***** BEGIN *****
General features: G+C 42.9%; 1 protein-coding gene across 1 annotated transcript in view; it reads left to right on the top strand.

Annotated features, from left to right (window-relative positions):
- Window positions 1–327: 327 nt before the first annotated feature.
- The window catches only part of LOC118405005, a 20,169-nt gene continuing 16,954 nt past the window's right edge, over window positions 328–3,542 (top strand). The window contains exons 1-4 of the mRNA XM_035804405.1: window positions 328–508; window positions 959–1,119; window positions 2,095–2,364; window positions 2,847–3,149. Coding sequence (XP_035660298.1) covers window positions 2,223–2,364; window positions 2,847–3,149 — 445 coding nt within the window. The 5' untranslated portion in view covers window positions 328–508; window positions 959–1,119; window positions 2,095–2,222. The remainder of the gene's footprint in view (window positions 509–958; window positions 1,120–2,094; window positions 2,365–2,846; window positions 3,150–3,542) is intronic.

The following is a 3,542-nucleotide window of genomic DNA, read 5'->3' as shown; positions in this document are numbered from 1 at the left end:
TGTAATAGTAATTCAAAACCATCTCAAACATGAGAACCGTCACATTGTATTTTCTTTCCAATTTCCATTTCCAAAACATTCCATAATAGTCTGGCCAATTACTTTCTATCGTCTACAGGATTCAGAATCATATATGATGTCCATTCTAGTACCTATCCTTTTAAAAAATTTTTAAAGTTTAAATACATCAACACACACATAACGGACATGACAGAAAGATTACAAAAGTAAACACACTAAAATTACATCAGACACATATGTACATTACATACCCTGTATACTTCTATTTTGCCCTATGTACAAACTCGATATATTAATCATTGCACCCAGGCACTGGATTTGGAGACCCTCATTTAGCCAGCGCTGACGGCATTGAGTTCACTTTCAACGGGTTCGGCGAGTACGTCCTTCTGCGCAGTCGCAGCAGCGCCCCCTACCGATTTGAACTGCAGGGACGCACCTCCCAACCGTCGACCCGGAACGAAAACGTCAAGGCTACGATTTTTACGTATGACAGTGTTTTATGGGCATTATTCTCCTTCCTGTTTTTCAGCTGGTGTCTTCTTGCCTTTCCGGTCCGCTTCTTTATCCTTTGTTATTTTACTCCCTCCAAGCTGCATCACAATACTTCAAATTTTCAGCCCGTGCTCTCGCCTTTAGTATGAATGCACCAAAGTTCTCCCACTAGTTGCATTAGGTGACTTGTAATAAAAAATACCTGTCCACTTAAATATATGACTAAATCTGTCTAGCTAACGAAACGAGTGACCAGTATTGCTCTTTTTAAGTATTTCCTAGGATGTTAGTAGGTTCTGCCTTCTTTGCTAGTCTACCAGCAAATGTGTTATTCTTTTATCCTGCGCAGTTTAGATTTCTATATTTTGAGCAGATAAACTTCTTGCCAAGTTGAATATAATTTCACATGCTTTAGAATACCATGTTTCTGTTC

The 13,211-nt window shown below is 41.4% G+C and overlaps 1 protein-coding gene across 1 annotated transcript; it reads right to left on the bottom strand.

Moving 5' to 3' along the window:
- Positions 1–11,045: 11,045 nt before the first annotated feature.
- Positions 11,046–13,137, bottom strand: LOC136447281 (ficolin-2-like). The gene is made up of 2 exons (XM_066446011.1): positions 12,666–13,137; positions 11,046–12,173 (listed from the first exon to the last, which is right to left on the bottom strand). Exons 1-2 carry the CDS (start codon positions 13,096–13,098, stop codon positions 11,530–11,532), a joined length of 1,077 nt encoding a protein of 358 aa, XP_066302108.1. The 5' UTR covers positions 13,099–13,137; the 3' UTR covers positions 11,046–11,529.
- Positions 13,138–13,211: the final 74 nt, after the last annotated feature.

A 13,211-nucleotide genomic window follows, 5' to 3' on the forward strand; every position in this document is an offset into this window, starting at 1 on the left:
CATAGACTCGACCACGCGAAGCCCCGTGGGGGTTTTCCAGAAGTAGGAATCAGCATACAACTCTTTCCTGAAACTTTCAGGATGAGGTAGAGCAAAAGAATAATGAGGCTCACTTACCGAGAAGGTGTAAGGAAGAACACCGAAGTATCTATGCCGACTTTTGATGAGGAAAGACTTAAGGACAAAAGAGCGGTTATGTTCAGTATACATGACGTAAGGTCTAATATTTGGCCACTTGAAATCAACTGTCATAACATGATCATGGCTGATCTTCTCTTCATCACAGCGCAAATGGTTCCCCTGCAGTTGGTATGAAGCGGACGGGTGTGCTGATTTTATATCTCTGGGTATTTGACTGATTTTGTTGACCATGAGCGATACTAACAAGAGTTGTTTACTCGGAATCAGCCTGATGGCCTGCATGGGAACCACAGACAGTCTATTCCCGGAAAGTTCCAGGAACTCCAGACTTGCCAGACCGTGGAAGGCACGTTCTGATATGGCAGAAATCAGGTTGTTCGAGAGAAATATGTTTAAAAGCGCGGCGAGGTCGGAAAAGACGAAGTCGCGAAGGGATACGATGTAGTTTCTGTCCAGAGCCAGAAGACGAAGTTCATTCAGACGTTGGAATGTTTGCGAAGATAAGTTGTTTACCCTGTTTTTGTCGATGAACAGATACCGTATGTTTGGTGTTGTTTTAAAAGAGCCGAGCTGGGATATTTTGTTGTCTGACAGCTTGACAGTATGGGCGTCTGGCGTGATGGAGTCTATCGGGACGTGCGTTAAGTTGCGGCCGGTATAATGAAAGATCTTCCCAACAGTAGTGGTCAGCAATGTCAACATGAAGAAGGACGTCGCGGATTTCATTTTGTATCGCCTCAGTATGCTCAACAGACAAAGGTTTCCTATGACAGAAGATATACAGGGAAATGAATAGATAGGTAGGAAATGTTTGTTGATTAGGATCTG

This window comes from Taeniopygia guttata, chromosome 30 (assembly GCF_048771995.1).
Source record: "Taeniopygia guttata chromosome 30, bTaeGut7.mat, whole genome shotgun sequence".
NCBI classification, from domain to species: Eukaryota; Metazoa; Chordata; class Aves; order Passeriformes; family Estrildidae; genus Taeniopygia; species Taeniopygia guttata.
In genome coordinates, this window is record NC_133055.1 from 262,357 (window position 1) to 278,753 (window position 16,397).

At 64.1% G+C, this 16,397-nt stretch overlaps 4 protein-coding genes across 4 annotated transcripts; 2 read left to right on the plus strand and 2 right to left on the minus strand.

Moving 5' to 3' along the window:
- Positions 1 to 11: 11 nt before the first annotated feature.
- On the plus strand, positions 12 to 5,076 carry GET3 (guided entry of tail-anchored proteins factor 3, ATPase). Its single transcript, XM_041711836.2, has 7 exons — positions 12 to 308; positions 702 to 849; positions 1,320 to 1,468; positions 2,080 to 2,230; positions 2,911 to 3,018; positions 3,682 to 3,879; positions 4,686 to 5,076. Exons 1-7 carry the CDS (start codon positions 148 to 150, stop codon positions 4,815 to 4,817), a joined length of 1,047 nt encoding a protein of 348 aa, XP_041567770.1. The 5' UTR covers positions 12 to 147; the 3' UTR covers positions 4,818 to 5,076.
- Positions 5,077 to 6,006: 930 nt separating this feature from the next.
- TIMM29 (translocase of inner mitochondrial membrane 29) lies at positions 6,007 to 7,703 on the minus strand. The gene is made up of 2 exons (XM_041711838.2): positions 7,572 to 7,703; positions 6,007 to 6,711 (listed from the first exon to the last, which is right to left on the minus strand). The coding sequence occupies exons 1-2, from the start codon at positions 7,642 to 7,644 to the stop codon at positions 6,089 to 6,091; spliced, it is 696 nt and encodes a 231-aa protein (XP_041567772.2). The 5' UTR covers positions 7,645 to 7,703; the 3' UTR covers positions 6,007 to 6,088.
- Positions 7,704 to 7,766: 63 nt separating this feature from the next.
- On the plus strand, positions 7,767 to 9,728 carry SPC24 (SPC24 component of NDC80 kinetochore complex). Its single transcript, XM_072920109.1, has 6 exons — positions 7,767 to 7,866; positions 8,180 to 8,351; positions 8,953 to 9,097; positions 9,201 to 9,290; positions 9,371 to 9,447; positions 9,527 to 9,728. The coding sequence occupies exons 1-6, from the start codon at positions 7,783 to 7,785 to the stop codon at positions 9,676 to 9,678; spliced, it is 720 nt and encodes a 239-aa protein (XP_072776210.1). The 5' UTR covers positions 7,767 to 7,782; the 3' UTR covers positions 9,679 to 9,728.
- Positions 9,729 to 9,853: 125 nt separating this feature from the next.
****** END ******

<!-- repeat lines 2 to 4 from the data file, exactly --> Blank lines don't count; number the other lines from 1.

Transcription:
Annotated features, from left to right (window-relative positions):
- Window positions 1–327: 327 nt before the first annotated feature.
- The window catches only part of LOC118405005, a 20,169-nt gene continuing 16,954 nt past the window's right edge, over window positions 328–3,542 (top strand). The window contains exons 1-4 of the mRNA XM_035804405.1: window positions 328–508; window positions 959–1,119; window positions 2,095–2,364; window positions 2,847–3,149. Coding sequence (XP_035660298.1) covers window positions 2,223–2,364; window positions 2,847–3,149 — 445 coding nt within the window. The 5' untranslated portion in view covers window positions 328–508; window positions 959–1,119; window positions 2,095–2,222. The remainder of the gene's footprint in view (window positions 509–958; window positions 1,120–2,094; window positions 2,365–2,846; window positions 3,150–3,542) is intronic.